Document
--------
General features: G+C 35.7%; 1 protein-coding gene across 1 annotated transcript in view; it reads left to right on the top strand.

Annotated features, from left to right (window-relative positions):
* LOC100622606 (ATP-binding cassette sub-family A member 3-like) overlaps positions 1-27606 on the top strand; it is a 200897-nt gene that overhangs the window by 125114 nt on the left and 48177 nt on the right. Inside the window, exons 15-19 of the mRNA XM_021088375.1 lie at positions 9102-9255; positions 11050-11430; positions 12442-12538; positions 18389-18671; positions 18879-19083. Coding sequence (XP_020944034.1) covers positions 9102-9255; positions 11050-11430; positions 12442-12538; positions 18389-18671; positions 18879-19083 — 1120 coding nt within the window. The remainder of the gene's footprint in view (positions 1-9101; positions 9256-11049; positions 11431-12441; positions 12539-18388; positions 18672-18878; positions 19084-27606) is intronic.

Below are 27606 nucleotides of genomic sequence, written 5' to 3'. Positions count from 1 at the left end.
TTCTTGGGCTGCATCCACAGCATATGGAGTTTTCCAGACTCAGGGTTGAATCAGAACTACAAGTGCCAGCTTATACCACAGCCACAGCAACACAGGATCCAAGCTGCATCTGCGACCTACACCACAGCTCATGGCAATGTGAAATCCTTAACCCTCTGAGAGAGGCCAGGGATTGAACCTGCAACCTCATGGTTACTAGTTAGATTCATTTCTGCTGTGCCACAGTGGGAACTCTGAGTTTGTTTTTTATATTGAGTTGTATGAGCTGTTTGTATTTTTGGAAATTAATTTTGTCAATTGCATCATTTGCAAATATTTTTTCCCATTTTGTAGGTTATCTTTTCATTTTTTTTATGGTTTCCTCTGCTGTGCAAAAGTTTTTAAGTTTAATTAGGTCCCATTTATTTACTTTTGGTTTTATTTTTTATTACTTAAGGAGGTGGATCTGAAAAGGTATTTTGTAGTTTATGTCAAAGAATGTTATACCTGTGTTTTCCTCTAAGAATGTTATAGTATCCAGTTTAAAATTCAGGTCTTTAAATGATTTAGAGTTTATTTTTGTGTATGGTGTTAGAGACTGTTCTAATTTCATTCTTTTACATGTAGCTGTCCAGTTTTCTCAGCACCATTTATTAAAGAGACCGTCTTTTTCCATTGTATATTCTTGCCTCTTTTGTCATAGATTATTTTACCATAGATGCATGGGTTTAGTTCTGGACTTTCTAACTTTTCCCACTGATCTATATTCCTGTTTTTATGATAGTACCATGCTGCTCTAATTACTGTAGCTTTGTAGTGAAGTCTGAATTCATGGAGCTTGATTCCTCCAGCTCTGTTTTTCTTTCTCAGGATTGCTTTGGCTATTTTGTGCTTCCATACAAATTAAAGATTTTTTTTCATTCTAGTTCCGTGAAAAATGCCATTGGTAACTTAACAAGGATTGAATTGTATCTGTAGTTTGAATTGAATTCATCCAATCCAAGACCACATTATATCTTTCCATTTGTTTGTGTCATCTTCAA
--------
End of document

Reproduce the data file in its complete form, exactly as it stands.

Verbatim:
General features: G+C 35.7%; 1 protein-coding gene across 1 annotated transcript in view; it reads left to right on the top strand.

Annotated features, from left to right (window-relative positions):
* LOC100622606 (ATP-binding cassette sub-family A member 3-like) overlaps positions 1-27606 on the top strand; it is a 200897-nt gene that overhangs the window by 125114 nt on the left and 48177 nt on the right. Inside the window, exons 15-19 of the mRNA XM_021088375.1 lie at positions 9102-9255; positions 11050-11430; positions 12442-12538; positions 18389-18671; positions 18879-19083. Coding sequence (XP_020944034.1) covers positions 9102-9255; positions 11050-11430; positions 12442-12538; positions 18389-18671; positions 18879-19083 — 1120 coding nt within the window. The remainder of the gene's footprint in view (positions 1-9101; positions 9256-11049; positions 11431-12441; positions 12539-18388; positions 18672-18878; positions 19084-27606) is intronic.

Below are 27606 nucleotides of genomic sequence, written 5' to 3'. Positions count from 1 at the left end.
TTCTTGGGCTGCATCCACAGCATATGGAGTTTTCCAGACTCAGGGTTGAATCAGAACTACAAGTGCCAGCTTATACCACAGCCACAGCAACACAGGATCCAAGCTGCATCTGCGACCTACACCACAGCTCATGGCAATGTGAAATCCTTAACCCTCTGAGAGAGGCCAGGGATTGAACCTGCAACCTCATGGTTACTAGTTAGATTCATTTCTGCTGTGCCACAGTGGGAACTCTGAGTTTGTTTTTTATATTGAGTTGTATGAGCTGTTTGTATTTTTGGAAATTAATTTTGTCAATTGCATCATTTGCAAATATTTTTTCCCATTTTGTAGGTTATCTTTTCATTTTTTTTATGGTTTCCTCTGCTGTGCAAAAGTTTTTAAGTTTAATTAGGTCCCATTTATTTACTTTTGGTTTTATTTTTTATTACTTAAGGAGGTGGATCTGAAAAGGTATTTTGTAGTTTATGTCAAAGAATGTTATACCTGTGTTTTCCTCTAAGAATGTTATAGTATCCAGTTTAAAATTCAGGTCTTTAAATGATTTAGAGTTTATTTTTGTGTATGGTGTTAGAGACTGTTCTAATTTCATTCTTTTACATGTAGCTGTCCAGTTTTCTCAGCACCATTTATTAAAGAGACCGTCTTTTTCCATTGTATATTCTTGCCTCTTTTGTCATAGATTATTTTACCATAGATGCATGGGTTTAGTTCTGGACTTTCTAACTTTTCCCACTGATCTATATTCCTGTTTTTATGATAGTACCATGCTGCTCTAATTACTGTAGCTTTGTAGTGAAGTCTGAATTCATGGAGCTTGATTCCTCCAGCTCTGTTTTTCTTTCTCAGGATTGCTTTGGCTATTTTGTGCTTCCATACAAATTAAAGATTTTTTTTCATTCTAGTTCCGTGAAAAATGCCATTGGTAACTTAACAAGGATTGAATTGTATCTGTAGTTTGAATTGAATTCATCCAATCCAAGACCACATTATATCTTTCCATTTGTTTGTGTCATCTTCAA